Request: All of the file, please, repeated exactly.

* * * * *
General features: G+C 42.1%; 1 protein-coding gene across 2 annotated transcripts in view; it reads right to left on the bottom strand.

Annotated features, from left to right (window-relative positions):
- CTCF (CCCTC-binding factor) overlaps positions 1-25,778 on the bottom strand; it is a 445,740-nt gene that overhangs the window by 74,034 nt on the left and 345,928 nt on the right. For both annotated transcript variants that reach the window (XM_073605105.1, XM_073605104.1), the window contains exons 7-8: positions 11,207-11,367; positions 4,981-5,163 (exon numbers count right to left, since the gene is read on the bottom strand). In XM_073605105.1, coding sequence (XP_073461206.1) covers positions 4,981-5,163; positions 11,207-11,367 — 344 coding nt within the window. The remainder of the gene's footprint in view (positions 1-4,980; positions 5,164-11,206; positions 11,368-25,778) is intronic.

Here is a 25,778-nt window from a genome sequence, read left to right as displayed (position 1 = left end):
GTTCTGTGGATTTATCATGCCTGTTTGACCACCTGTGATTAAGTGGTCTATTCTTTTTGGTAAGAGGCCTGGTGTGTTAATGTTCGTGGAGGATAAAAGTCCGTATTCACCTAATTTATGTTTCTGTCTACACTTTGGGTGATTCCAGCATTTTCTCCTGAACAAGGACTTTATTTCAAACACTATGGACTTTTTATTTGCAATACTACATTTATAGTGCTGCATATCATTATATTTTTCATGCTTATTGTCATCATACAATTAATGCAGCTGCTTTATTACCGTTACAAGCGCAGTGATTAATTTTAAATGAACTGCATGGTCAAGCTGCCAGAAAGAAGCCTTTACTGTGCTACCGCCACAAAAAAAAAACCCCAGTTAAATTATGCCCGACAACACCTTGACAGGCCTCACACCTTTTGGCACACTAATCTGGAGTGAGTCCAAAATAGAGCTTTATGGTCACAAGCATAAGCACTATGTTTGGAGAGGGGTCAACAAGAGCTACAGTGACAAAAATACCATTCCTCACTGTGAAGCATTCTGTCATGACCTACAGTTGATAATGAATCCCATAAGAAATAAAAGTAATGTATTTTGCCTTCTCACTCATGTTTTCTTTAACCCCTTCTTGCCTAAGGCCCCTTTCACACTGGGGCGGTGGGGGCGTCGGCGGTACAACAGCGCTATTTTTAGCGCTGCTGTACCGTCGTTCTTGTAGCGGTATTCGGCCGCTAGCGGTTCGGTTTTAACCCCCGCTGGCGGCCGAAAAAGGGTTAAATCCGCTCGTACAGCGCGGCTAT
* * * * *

General features: G+C 42.1%; 1 protein-coding gene across 2 annotated transcripts in view; it reads right to left on the bottom strand.

Annotated features, from left to right (window-relative positions):
- CTCF (CCCTC-binding factor) overlaps positions 1-25,778 on the bottom strand; it is a 445,740-nt gene that overhangs the window by 74,034 nt on the left and 345,928 nt on the right. For both annotated transcript variants that reach the window (XM_073605105.1, XM_073605104.1), the window contains exons 7-8: positions 11,207-11,367; positions 4,981-5,163 (exon numbers count right to left, since the gene is read on the bottom strand). In XM_073605105.1, coding sequence (XP_073461206.1) covers positions 4,981-5,163; positions 11,207-11,367 — 344 coding nt within the window. The remainder of the gene's footprint in view (positions 1-4,980; positions 5,164-11,206; positions 11,368-25,778) is intronic.

Here is a 25,778-nt window from a genome sequence, read left to right as displayed (position 1 = left end):
GTTCTGTGGATTTATCATGCCTGTTTGACCACCTGTGATTAAGTGGTCTATTCTTTTTGGTAAGAGGCCTGGTGTGTTAATGTTCGTGGAGGATAAAAGTCCGTATTCACCTAATTTATGTTTCTGTCTACACTTTGGGTGATTCCAGCATTTTCTCCTGAACAAGGACTTTATTTCAAACACTATGGACTTTTTATTTGCAATACTACATTTATAGTGCTGCATATCATTATATTTTTCATGCTTATTGTCATCATACAATTAATGCAGCTGCTTTATTACCGTTACAAGCGCAGTGATTAATTTTAAATGAACTGCATGGTCAAGCTGCCAGAAAGAAGCCTTTACTGTGCTACCGCCACAAAAAAAAAACCCCAGTTAAATTATGCCCGACAACACCTTGACAGGCCTCACACCTTTTGGCACACTAATCTGGAGTGAGTCCAAAATAGAGCTTTATGGTCACAAGCATAAGCACTATGTTTGGAGAGGGGTCAACAAGAGCTACAGTGACAAAAATACCATTCCTCACTGTGAAGCATTCTGTCATGACCTACAGTTGATAATGAATCCCATAAGAAATAAAAGTAATGTATTTTGCCTTCTCACTCATGTTTTCTTTAACCCCTTCTTGCCTAAGGCCCCTTTCACACTGGGGCGGTGGGGGCGTCGGCGGTACAACAGCGCTATTTTTAGCGCTGCTGTACCGTCGTTCTTGTAGCGGTATTCGGCCGCTAGCGGTTCGGTTTTAACCCCCGCTGGCGGCCGAAAAAGGGTTAAATCCGCTCGTACAGCGCGGCTAT